Karen Beckwith is Flora Stone Mather Professor and Chair of the Department of Political Science at Case Western Reserve University.
Newly elected French President Emmanuel Macron has generated headlines for his approach to gender parity. As was the case for Canadian Prime Minister Justin Trudeau, Macron has appointed a gender parity cabinet, including eleven women among the twenty-two cabinet members. Macron has also marshalled a slate of National Assembly candidates, half of whom are women, in surprising compliance with French constitutional provisions and legislation requiring gender parity candidacy slates.
Is Macron’s commitment to gender parity simply to be expected in modern politics? Our research on the gendered formation of governing cabinets suggests a different explanation. When previous presidents or prime ministers appoint more women to the cabinet, and when this pattern persists despite changes in the governing party, a “concrete floor” is set for women’s inclusion in the new cabinet. We find that for seven developed democracies – Australia, Canada, Chile, Germany, Spain, the UK and, until the Trump presidency, the US – there is a minimum threshold of women’s inclusion in newly-formed cabinets. Every succeeding president or prime minister matched or surpassed the number of women appointed by his or her predecessor.
A concrete floor of women’s cabinet inclusion is constructed in three steps. First, a newly elected president or a prime minister appoint women to the initial cabinet, usually constituting an increase from the previous cabinet. Second, a subsequent new government led by an opposing party confirms this number by appointing the same number of women (or higher) as his or her predecessor. Every subsequent president or prime minister continues to include women in cabinet posts at the same or higher number; that is, the number of women included in the cabinet does not decline with future cabinets, even under different parties or newly elected governments.
Notably, concrete floors are not always set by leftist parties. For example, Canada’s concrete floor was initiated by Conservative Prime Minister Brian Mulroney who, in his first initial cabinet in 1984, appointed four women to cabinet posts (quadrupling the number appointed by his Liberal party predecessor Pierre Trudeau). Forming the second government in 1988, Mulroney appointed even more women: seven from a 38-member cabinet. His successor, Liberal Party Prime Minister Jean Chretién, confirmed women’s cabinet inclusion, appointing four women (in a much smaller, 22-member cabinet). Since 1984, regardless of party or size of cabinet, Canadian Prime Ministers have appointed at least four women as cabinet ministers, a number that has never declined, creating the concrete floor, or minimum baseline, below which Prime Ministers will not drop. In several notable cases, most recently Justin Trudeau’s 2015 gender parity cabinet, Canadian Prime Ministers have exceeded that number.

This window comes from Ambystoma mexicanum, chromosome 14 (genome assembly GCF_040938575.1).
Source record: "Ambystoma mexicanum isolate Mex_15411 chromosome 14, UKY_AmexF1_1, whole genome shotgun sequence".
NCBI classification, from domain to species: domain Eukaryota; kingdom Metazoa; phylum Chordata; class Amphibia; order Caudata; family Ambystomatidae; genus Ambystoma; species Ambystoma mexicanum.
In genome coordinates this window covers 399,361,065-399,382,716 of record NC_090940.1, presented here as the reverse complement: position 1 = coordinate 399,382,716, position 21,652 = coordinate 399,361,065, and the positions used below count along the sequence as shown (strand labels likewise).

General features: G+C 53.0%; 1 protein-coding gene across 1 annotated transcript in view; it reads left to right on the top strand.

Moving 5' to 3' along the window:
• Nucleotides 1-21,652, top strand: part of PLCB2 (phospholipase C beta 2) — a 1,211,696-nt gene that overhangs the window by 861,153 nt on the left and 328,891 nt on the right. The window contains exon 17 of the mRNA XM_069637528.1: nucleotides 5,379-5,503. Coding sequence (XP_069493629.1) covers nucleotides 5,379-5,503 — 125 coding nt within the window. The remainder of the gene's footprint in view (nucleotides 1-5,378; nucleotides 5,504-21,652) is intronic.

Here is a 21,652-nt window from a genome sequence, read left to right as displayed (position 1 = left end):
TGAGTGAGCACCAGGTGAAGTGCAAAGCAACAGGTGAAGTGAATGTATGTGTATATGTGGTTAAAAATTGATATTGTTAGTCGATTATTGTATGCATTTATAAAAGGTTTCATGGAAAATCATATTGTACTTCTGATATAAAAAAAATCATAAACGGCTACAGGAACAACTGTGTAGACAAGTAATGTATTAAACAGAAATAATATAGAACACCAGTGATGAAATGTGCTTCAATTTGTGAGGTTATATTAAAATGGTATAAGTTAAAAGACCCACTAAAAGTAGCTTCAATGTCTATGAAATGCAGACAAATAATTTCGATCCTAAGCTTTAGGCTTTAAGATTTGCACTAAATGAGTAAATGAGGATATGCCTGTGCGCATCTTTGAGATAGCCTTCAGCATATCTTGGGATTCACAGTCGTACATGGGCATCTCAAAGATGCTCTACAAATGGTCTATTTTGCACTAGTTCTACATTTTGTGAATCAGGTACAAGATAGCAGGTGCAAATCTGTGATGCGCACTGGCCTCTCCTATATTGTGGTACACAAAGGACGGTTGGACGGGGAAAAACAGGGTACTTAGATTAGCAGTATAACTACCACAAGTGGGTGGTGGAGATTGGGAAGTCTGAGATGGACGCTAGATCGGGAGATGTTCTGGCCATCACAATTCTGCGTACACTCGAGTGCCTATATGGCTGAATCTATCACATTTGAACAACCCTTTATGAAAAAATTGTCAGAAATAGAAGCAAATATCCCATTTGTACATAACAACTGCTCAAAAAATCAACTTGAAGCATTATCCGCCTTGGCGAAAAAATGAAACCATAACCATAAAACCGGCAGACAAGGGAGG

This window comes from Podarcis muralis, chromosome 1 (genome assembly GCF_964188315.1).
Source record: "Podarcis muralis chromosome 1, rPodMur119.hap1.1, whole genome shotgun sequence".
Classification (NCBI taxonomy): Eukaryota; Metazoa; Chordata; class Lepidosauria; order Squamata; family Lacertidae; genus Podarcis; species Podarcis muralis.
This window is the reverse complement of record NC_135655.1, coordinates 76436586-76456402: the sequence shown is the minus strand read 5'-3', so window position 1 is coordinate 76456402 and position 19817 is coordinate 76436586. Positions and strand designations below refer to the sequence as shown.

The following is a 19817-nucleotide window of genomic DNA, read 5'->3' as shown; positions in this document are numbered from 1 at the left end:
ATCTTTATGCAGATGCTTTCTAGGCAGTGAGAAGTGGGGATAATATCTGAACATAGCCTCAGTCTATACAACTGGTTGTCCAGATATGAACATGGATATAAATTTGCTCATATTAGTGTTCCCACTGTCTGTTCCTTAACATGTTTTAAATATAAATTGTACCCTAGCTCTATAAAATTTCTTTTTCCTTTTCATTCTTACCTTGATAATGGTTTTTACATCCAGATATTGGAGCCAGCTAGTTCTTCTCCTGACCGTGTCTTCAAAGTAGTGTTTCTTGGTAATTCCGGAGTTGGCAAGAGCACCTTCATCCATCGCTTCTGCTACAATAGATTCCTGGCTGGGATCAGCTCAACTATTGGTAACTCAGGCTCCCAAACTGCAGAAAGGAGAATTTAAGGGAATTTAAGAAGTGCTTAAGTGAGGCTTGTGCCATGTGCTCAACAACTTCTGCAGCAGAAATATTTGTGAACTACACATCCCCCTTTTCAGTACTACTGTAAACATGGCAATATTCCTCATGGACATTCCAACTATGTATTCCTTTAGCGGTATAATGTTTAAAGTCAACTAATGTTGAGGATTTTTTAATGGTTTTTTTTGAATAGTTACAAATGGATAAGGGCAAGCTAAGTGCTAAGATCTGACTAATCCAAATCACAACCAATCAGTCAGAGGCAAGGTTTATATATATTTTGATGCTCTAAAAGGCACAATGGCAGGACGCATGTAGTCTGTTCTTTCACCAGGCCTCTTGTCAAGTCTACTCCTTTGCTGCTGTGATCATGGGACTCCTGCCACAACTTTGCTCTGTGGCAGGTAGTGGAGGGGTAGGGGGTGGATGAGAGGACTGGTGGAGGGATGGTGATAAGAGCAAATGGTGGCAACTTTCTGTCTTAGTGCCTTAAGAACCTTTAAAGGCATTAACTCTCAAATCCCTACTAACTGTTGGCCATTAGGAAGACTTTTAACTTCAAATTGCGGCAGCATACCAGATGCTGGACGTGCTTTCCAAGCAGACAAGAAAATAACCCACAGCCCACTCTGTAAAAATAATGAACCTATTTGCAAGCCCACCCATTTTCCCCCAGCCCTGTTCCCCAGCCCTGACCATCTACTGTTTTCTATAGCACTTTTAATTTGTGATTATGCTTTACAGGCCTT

Similarly, although the first woman to hold a US cabinet post was appointed in 1933, it wasn’t until 1993 that a concrete floor of three women in cabinet posts was initiated by Democratic President Bill Clinton. Having promised to appoint a cabinet that “looks like America,” Clinton appointed three women to his first cabinet in 1993 (and four to his second initial cabinet in 1997). Clinton’s successor, Republican George W. Bush, matched Clinton, and confirmed a concrete floor, by appointing three and then four women to his initial cabinets in 2001 and 2005; Democrat Barack Obama reconfirmed the US concrete floor by including four, and then three, women in his 2009 and 2013 cabinets. Current President Donald Trump, often described as a “rule-breaker,” broke below the concrete floor, appointing a lower number of women – only two – to his cabinet; we address elsewhere the violation of this informal rule and the sanctions subsequently imposed on the Trump administration.
The concrete floor is more than just a neat concept. It signals the powerful salience of representational criteria, including gender, in forming a governing cabinet. Of course, all prime ministers and presidents want to appoint talented, loyal, and experienced individuals to their cabinets. Our research shows, however, that such criteria exist alongside representational criteria as a basis for selecting ministers. Presidents and prime ministers recognise strong rules, albeit almost always unwritten, about including in cabinet members of territorial, social, and/or politically relevant groups in their country.